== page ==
On the issue of how the Biden administration will affect transatlantic relations, Benjamin Haddad, Director of the Europe Center at the Atlantic Council reminding that the new American administration has put the rehabilitation of alliances at the center of its message, emphasized the trend would be burden sharing. “We see clearly a decreased appetite from the American public opinion, left and right, for military interventions, especially in the neighborhood of Europe. So, when we look at the arc of crises from Libya to the Eastern Mediterranean to Syria these are areas where Europeans will be expected to take the lead” he said.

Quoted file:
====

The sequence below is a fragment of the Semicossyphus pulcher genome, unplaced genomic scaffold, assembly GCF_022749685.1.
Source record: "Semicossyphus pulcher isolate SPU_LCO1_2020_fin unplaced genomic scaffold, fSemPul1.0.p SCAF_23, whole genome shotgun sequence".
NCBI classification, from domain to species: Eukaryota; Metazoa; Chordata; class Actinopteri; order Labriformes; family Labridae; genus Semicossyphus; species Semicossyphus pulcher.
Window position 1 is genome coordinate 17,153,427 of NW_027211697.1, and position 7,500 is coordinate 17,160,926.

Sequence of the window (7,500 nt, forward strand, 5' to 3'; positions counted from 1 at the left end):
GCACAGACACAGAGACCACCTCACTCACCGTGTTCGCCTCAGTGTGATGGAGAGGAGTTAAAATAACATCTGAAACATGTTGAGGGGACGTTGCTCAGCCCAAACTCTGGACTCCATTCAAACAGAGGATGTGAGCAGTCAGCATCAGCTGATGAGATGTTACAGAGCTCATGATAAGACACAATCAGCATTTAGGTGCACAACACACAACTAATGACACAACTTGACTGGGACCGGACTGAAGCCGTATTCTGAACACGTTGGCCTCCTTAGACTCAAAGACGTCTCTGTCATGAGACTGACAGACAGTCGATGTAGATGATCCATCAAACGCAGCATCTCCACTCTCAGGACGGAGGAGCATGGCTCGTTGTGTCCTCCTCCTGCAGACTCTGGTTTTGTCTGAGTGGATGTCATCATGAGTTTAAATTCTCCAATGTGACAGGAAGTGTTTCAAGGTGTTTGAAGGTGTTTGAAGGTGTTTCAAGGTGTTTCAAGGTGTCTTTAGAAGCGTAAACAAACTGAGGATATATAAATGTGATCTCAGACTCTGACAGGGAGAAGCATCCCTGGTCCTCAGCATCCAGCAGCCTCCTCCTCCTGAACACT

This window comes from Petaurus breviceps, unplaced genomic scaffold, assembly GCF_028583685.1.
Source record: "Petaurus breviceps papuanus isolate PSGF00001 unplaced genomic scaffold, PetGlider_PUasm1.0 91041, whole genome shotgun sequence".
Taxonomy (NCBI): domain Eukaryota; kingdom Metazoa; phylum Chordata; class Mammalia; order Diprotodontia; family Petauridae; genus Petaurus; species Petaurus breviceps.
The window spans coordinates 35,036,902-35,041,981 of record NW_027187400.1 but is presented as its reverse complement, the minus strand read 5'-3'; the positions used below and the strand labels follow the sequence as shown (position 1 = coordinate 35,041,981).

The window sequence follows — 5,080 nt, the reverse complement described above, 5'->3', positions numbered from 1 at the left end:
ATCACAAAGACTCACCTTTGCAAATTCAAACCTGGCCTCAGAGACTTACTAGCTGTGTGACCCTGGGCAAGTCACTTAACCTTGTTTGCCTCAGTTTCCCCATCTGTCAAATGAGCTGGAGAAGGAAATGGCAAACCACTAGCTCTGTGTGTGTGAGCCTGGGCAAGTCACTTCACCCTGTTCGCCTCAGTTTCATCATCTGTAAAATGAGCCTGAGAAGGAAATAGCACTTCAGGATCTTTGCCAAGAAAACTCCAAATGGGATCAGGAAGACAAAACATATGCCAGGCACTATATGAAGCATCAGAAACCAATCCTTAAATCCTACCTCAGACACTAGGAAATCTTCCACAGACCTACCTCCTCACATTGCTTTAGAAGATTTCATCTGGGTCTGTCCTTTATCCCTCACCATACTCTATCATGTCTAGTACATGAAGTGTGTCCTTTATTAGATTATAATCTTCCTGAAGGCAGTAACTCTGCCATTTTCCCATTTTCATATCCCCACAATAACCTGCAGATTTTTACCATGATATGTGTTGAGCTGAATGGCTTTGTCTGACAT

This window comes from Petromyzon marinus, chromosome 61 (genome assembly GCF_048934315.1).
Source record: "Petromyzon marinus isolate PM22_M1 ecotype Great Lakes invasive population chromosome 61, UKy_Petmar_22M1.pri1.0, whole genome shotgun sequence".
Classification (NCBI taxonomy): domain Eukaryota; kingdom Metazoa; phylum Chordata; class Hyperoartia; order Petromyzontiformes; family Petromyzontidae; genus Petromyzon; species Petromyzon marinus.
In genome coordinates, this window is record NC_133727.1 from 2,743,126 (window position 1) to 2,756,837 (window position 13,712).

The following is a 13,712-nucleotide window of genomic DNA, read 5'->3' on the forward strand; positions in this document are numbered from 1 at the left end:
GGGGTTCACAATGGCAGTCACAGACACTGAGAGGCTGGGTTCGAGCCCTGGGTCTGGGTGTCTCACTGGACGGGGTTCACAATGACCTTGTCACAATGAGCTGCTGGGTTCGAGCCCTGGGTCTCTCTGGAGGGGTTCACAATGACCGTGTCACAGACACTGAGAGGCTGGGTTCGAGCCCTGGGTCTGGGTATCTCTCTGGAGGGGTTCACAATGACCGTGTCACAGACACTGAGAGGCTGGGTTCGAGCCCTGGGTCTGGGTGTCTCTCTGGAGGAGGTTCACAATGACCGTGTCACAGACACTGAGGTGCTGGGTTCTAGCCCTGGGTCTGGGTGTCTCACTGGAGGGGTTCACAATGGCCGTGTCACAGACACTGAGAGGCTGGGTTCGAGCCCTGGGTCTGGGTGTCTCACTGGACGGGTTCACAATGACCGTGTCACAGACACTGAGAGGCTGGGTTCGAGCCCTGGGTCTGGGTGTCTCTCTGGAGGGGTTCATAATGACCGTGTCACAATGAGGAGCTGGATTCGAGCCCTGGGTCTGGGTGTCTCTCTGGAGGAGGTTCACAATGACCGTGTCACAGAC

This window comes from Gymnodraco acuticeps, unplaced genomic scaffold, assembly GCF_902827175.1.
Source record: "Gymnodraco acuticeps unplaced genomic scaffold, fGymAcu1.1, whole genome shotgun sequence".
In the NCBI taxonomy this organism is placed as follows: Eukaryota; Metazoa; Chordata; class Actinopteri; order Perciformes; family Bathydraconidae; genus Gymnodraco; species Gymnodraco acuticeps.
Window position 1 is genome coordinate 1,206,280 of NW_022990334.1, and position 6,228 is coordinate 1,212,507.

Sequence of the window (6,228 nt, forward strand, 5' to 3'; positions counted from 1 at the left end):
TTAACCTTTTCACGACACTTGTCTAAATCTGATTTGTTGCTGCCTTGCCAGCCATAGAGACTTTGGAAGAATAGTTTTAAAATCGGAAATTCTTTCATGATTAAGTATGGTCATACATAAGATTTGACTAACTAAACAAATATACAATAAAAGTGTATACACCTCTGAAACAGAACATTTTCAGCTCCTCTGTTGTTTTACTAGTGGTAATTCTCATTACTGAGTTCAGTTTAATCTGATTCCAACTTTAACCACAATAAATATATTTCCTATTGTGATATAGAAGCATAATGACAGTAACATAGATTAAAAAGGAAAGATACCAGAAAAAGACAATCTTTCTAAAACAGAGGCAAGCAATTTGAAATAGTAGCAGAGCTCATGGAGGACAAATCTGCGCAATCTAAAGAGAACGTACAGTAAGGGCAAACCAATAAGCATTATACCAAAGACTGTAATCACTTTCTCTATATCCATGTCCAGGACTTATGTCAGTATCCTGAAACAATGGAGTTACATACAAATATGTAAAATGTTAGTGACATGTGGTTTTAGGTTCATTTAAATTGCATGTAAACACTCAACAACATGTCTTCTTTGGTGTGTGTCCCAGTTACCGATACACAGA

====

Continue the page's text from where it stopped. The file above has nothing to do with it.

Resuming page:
Welcoming by

Defne Sadıklar Arslan
Director, Atlantic Council IN TURKEY
Atlantic Council

Željana Zovko
Vice Chair, Committee of Foreign Affairs
Member, Delegation for Relations with the United States
Chair, EU-Turkey Forum

European Parliament

Introductory remarks

Amb. Faruk Kaymakcı
Deputy Minister of Foreign Affairs and Director for EU Affairs
Ministry of Foreign Affairs, Republic of Turkey

Anna Maria Corazza Bildt
Former Member of EU Parliament (2009-2019)

Benjamin Haddad
Director, Europe Center
Atlantic Council

Bahadır Kaleağası
President, Paris Bosphorus Institute
Lecturer, Galatasaray University in Istanbul

Željana Zovko
Vice Chair, Committee of Foreign Affairs
Member, Delegation for Relations with the United States
Chair, EU-Turkey Forum

European Parliament

Moderated by

Laura Batalla Adam
Secretary General, EU-Turkey Forum
European Parliament

Relevant experts

The Atlantic Council in Turkey aims to promote dialogue and strengthen transatlantic engagement with the region through research, programming and high-level discussion forums to address critical issues around energy, economics, business, and security.